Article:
This text emphasizes how the concepts and processes of criminal justice are evolving. It seeks to provide coverage of structural and procedural changes in the criminal justice system that instructors require and should help students understand the issues in the field and the impact those issues have on the criminal justice system.
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Larry J. Siegel was born in the Bronx in 1947. Growing up in the city, he became fascinated by the effects social forces had on human development and behavior. While attending the City College of New York in the 1960s, he was introduced to the study of crime and justice in courses taught by sociologist Charles Winick. His newly developing interest led him to attend the School of Criminal Justice at the State University of New York at Albany where he completed his master's thesis in 1970, undertaking a study of attorneys in the juvenile court process, and then completed his Ph.D. in 1975, conducting a study measuring the effects of the juvenile court process on the self-image of youth. Dr. Siegel began his teaching career in 1971 at Northeastern University in Boston, where he taught courses on juvenile justice, research methods, and statistics. After leaving Northeastern in 1980, he held teaching positions at the University of Nebraska-Omaha and Saint Anselm College in New Hampshire. He is currently a professor at the University of Massachusetts, Lowell. Dr. Siegel has written extensively in the area of crime and justice, including more than a dozen books on juvenile law, delinquency, criminology, criminal procedure, and other topics. He is a court certified expert on police conduct and has testified in numerous legal cases. He resides in Bedford, New Hampshire, with his wife, Therese J. Libby, Esq.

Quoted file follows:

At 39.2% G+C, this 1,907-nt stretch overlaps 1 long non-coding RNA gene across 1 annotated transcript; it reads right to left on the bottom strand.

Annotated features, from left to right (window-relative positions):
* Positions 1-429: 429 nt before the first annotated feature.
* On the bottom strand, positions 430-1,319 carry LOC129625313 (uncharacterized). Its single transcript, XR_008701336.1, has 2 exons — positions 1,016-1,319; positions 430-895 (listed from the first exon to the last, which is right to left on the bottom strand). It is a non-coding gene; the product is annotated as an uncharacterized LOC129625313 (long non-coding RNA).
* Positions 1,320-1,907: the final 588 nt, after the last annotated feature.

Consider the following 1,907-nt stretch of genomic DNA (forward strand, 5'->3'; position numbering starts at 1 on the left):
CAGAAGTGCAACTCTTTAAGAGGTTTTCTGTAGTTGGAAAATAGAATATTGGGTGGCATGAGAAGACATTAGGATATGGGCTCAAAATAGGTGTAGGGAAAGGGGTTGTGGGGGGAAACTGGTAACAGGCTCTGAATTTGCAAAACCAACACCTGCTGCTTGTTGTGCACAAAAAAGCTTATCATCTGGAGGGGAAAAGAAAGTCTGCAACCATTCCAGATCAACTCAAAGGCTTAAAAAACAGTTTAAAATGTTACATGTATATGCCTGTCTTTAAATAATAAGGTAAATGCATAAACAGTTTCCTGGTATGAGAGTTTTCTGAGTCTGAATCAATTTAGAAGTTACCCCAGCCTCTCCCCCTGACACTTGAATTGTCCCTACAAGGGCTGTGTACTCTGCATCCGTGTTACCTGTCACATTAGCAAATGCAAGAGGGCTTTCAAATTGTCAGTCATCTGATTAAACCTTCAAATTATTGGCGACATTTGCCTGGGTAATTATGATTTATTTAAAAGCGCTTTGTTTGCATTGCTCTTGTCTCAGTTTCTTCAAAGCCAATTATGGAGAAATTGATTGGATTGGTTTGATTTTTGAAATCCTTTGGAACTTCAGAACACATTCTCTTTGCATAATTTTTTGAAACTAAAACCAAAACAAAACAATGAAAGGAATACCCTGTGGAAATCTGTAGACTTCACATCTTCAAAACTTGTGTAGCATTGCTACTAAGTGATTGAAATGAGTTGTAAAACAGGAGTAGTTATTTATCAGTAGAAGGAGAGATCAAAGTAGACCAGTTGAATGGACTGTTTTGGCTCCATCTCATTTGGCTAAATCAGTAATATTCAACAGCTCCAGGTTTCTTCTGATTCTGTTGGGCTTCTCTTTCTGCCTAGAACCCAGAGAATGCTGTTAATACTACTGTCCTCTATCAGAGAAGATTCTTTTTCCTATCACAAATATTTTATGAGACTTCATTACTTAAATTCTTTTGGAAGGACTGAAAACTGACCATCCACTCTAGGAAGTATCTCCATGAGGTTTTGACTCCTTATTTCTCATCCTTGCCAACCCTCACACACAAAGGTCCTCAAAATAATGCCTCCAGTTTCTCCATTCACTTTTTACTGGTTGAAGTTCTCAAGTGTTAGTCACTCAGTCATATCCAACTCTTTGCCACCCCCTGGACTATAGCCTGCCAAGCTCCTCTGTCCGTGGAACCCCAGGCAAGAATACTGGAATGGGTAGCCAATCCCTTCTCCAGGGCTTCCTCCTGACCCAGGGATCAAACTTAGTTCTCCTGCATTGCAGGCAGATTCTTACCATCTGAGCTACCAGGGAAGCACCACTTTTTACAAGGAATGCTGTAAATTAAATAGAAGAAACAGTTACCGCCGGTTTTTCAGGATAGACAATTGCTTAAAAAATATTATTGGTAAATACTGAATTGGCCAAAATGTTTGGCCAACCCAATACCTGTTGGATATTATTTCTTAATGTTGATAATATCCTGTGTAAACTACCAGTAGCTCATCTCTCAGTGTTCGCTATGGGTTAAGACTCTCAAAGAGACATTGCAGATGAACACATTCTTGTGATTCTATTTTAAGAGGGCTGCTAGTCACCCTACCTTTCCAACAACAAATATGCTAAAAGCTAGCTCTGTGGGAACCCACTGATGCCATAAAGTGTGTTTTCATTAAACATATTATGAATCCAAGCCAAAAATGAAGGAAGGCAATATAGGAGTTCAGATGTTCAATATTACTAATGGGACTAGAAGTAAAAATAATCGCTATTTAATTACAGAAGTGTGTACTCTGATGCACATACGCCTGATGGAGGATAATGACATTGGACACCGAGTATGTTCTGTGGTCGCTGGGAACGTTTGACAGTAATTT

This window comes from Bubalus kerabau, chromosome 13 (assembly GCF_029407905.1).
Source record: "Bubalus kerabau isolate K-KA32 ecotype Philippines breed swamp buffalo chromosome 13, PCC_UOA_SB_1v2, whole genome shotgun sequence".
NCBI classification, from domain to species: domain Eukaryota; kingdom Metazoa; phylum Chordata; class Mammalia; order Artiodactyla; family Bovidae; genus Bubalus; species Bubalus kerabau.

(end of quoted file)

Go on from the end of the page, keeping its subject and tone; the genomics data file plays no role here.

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Book Description Book Condition: Brand New. Book Condition: Brand New. Bookseller Inventory # 97803140455911.0
Book Description West Group, 1995. Paperback. Book Condition: New. Bookseller Inventory # DADAX0314045597